Parental efforts to make small eaters eat more may have the opposite effect. Caregivers may pressure children to eat without appreciating the physiological decrease in appetite that occurs between one and five years of age (4). Children’s appetites tend to be erratic during these years. Although toddlers and preschoolers vary considerably in their intakes at meals during the day, their total daily energy intake remains fairly constant (6). Healthy children have a remarkable capacity to maintain their energy balance over time when offered an assortment of nutritious foods (6). Parents who believe that their child is abnormally small or nutritionally at risk are more likely to overreact to variations in the child’s appetite (7).
And then there are all these factors…
- Kids and babies go through growth spurts and periods of decreased appetites. The medical field is well aware that weight gain slows and appetite decreases in children of a certain age. This is normal.
- All animals are born knowing when they are hungry and when they are full. Forcing a child to eat when they aren’t hungry and denying foods when they are hungry teaches the child to ignore their body’s natural cues and creates unhealthy eating standards during their most formative years.
- Children who are heavily pressured to eat foods actually eat less. Source
- Adding conflict, anger, frustration, feelings of defeat and marginalization, and fear do not make for a healthy eater.
- Some children have legitimate, sometimes severe, sensory processing disorders that can make mealtime an anxiety ridden experience full of mental turmoil and physical discomfort due to their brain’s inability to process what their senses are experiencing.
Here’s what you can do
- Present new foods as standalone items. For example, offer just peas rather than peas & carrots or peas inside a casserole.
- Present new foods over and over. The general consensus is that most people, children included, need to be exposed to a new food about ten times before developing a taste for it.
- Offer new, even unfavorable foods alongside other preferred foods. Hate broccoli but love carrots? Serve both.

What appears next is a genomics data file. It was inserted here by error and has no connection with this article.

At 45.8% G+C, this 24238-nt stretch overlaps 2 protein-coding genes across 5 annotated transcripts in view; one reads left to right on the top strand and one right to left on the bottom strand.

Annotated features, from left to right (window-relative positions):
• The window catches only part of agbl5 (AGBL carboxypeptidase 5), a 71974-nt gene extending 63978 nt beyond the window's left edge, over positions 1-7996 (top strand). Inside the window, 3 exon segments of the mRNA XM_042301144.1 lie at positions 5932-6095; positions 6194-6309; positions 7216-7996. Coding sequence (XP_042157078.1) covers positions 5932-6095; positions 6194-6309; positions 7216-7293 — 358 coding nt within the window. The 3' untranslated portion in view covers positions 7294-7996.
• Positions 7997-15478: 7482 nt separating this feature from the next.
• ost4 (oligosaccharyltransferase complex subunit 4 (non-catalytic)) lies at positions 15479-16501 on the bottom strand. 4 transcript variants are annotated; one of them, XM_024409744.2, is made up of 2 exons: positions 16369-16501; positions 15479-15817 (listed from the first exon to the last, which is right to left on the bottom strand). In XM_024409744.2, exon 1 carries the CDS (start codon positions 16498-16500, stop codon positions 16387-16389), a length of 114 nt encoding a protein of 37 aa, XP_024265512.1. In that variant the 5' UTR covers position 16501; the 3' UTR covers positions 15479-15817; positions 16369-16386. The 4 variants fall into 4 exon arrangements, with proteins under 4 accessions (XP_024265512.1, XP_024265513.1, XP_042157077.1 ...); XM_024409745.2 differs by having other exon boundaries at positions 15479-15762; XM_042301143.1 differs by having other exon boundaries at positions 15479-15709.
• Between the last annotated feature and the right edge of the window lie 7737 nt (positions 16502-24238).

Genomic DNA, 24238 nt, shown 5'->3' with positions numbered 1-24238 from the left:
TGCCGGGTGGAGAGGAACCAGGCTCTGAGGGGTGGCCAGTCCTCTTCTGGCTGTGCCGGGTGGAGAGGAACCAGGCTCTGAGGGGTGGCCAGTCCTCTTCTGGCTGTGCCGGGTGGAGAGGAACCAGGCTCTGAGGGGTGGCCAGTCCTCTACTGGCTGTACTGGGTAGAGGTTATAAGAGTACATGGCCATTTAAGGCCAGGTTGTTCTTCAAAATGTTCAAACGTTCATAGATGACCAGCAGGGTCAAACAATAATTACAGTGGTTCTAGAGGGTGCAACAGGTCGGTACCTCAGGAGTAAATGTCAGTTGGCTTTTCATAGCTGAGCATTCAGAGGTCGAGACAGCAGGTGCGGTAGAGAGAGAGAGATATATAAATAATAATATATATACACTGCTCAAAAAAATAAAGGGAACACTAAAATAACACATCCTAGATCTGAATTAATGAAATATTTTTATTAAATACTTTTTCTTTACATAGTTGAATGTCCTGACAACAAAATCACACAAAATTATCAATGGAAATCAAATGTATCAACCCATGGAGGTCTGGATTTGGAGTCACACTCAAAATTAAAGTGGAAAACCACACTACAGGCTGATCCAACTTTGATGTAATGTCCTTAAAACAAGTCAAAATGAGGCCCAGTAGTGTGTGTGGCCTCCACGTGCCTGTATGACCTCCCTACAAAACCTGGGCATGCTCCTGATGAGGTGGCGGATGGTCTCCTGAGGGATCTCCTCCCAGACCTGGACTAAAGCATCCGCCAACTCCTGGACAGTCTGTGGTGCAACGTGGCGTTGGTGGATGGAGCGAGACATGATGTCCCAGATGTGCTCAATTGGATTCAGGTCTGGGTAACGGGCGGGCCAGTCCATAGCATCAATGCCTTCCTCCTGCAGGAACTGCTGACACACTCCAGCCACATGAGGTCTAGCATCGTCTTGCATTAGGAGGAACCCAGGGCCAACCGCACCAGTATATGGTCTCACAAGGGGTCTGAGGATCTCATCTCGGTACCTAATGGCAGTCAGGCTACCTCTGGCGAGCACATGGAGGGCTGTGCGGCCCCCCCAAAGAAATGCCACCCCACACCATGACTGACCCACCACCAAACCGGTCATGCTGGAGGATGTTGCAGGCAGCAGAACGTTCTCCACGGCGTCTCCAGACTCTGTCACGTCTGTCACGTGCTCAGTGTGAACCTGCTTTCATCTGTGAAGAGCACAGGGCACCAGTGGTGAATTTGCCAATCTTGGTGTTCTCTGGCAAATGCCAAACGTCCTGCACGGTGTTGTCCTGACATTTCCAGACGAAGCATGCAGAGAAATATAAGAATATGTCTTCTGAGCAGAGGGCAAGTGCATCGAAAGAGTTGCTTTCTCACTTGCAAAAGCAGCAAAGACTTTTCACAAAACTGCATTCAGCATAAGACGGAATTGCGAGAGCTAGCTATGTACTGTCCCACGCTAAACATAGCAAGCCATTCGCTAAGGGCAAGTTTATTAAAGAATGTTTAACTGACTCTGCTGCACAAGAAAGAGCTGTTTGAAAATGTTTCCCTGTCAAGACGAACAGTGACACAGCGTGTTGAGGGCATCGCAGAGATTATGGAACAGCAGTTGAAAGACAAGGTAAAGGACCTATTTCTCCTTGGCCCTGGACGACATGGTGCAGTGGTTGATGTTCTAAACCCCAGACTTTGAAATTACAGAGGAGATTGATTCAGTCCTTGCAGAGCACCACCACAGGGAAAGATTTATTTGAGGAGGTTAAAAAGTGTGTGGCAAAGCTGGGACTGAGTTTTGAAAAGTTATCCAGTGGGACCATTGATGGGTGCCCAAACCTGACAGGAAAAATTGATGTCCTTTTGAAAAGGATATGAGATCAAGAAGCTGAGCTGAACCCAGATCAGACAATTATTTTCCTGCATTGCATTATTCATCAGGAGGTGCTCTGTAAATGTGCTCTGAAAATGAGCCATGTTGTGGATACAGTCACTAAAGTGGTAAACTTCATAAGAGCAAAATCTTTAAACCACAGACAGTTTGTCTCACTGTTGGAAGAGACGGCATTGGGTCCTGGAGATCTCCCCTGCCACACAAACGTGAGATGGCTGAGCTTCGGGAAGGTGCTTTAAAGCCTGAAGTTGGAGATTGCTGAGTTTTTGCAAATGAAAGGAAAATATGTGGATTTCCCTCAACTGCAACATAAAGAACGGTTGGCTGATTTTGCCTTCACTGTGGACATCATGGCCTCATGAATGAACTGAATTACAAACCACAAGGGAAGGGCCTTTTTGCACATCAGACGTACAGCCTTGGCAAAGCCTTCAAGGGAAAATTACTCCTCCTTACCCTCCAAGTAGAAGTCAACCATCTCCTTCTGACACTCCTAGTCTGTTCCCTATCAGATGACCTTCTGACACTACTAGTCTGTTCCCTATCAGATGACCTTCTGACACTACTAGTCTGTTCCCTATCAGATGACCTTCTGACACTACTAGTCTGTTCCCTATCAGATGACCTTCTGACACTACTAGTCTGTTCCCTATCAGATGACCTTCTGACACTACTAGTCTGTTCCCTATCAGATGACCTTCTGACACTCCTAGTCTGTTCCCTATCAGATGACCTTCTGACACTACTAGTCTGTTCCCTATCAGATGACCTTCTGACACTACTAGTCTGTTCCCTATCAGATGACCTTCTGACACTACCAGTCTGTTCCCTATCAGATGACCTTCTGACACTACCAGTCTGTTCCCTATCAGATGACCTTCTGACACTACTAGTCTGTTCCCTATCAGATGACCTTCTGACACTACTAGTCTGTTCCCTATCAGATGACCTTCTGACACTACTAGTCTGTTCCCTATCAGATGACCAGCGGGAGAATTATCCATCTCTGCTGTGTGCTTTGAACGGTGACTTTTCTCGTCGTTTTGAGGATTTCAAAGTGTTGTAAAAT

- Include children in food preparations.
- Accept a child’s preferences and experiences as legitimate, just as you would an adult’s.
- Model good eating habits and behaviors.
- Make meals an enjoyable and positive family time.
- Treat eating as you would any other learning experience. The brain power and dexterity to tie shoes doesn’t develop overnight. The ability to process and enjoy spinach may not come overnight either.
- Never force foods, especially with the “clean your plate or else” method.
As I said… I have a picky eater. The kid that hates trying new foods, the kid that is adamant she doesn’t like a certain food even though she’s only seen it once on a Food Network show. The kid that will spend an hour saying, “I’m still eating!” even though nothing has been touched on her plate.
My experience has taught me that choosing to fight this battle is what creates and perpetuates the battle.
“Winning” and having your sobbing child finally swallow that last bite of chicken before they slump out of their chair and run away to find a comforting toy while you toss dishes into the sink because it’s 9PM, and this is absolutely friggin ridiculous… It’s not worth it.
You didn’t win. You once again cemented the child’s feeling that dinner time sucks and food makes people feel bad.
I feel like I can say these things, even though some may find it to be a little harsh, because I’ve done it too. I’m now in repair and recovery mode with my child, and I want to spare other families from enduring the “just three more bites” game yet again.
Take everything you think you know about picky eaters and dump it. Parent your child. Look at them, not the plate. Be the encourager, the sympathizer, the example, the helper. Let’s lead our children to victory instead of demanding victory over them.
I’d love to hear some other thoughts and experiences. What’s worked for you? What’s failed miserably? What were your experiences at mealtimes as a child?